A couple of days ago, I posted with glee that my copy of Palante had shipped. Having just arrived home from doing some work, I was delighted to see the box containing the book sitting on my front porch. What follows are some initial thoughts on the text, which underscore my prior belief that everyone needs a copy of this historic and affordable book.
1. The cover printing and design are beautiful. It’s a paperback book with a glossy finish/coating (perhaps someone else knows a more technical term). Both front and back covers have flaps that have been folded in — with a short overview of the book printed on the front flap and some blurbs printed on the back flap. The pages inside the book are semi-glossy and on a heavier stock of paper than you usually find in paperbacks, which should help it hold up to all the page-turning it’ll get in libraries, community resource centers, and homes.
2. As I expected, the new introduction written by Iris Morales, entitled “Power to the People,” offers both an excellent overview of the Young Lords and their history of activism and a knowledgable assessment of their lasting impact and continued relevance. Morales does a great job of framing what was going on then (when the book was originally published) and why it should still matter to us now.
3. After the introduction, the book is pretty faithful to the original. It is printed in the same font and has the same layout as the original, however the page numbers are different for two reasons. First, the introduction is paginated as body matter rather than front matter. Second, Pedro Pietri’s “Puerto Rican Obituary” (which was first published in the original Palante) is absent. Aside from those changes, the merger of two pages announcing the introduction into one page (page 9 in this edition), and the replacement of Abramson’s original afterword (click that link for a PDF) with an “About the Authors” page, the book is exactly the same.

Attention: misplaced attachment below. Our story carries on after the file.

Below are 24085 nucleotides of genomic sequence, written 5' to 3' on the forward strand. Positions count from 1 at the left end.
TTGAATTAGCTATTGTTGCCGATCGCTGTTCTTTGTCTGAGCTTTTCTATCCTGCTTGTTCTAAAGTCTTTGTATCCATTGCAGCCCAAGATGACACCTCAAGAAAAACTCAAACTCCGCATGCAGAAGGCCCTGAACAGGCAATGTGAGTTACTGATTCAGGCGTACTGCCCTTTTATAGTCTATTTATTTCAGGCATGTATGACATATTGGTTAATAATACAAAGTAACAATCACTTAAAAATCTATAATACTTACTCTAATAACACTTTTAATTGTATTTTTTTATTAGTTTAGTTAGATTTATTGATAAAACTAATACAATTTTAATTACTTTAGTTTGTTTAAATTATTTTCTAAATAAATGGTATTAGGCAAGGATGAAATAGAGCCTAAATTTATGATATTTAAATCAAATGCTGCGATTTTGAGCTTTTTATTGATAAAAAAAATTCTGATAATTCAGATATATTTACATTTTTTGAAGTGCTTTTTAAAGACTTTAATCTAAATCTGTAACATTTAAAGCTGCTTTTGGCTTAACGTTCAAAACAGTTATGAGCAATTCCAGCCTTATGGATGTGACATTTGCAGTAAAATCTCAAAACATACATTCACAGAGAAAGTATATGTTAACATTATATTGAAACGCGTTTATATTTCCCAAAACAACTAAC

4. My only complaint about the book — and this is just me being picky — is that I wish the press would have taken the effort to do some better scans/prints of Abramson’s photographs. Having seen original copies of most of the photos when I was researching in the Liberation News Service Photographs collection at NYU’s Tamiment, I don’t feel like the prints in this book do Abramson’s skilled and artful photography justice. On the other hand, better scans and higher quality printing (a) could have raised the price of the book too much and (b) would have lessened the originality/authenticity of the volume.
All in all, this is most definitely a book worth buying for all of the reasons mentioned in my last post and this one. Palante incorporates moving personal narratives, savvy political analysis, and exemplary photojournalism to make it a critical resource for understanding the Young Lords. It is a must for scholars, activists, and others interested in the history of Latin@s and/or New York.